Letting counties vote on implementing a penny sales tax for schools needs to be signed, sealed and delivered by the time the legislature wraps up this summer.
While the legislative session ends on Thursday, lawmakers have the opportunity to come back and deal with conference committee issues, including the sales tax plan originally proposed by S.C. Sen. Tom Young, R-Aiken. Approving the plan would be beneficial not necessarily because we need another tax in Aiken County. Implementing a new tax is not the fundamental objective of the plan proposed by local lawmakers. It’s to expand the voice of voters who don’t live in the state’s two biggest tourist counties.
Currently, only Charleston and Horry counties are able to do what Aiken is seeking to do under this proposal. This bill would allow other counties to be eligible to vote for a sales tax for educational capital improvements.
The current law only allows a county to consider such a tax if it has already collected at least $7 million in state tourism taxes.
Charleston and Horry counties have only been able to reach that mark, but the other 44 counties should have the option to raise that money if approved by the voters. That apparently was the intention of lawmakers in the S.C. House, but through negotiation, local legislators scaled that down to only Aiken, Kershaw and Anderson counties. This was particularly needed because of the blowback in the S.C. Senate over the fear of allowing too many counties to raise taxes.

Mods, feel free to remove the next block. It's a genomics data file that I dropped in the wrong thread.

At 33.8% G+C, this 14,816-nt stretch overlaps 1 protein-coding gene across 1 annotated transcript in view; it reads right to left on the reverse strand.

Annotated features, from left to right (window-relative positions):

A three-cent cap wisely remains in place for all counties, and a successful vote also would require the School Board to use 10 percent of the revenue to reduce property taxes in Aiken County.
It’s important for voters and legislators to recognize the fact that the measure itself doesn’t actually result in a one-cent sales tax hike in Aiken County or any other county in South Carolina.
The legislation would merely give policymakers the authority to ask voters to approve a one-cent sales tax increase through a November referendum in order to fund new facility construction.
Four years ago, school board members tried to move forward with a referendum that, through property taxes, would have raised $236 million for new construction and renovations throughout the county. That election measure failed by a huge margin.
The proposal currently considered by the legislature would give the public a chance to consider a different kind of revenue generator for schools.
It’s vital that all voters have the chance to have their say, and passing this bill would do just that for Aiken County.
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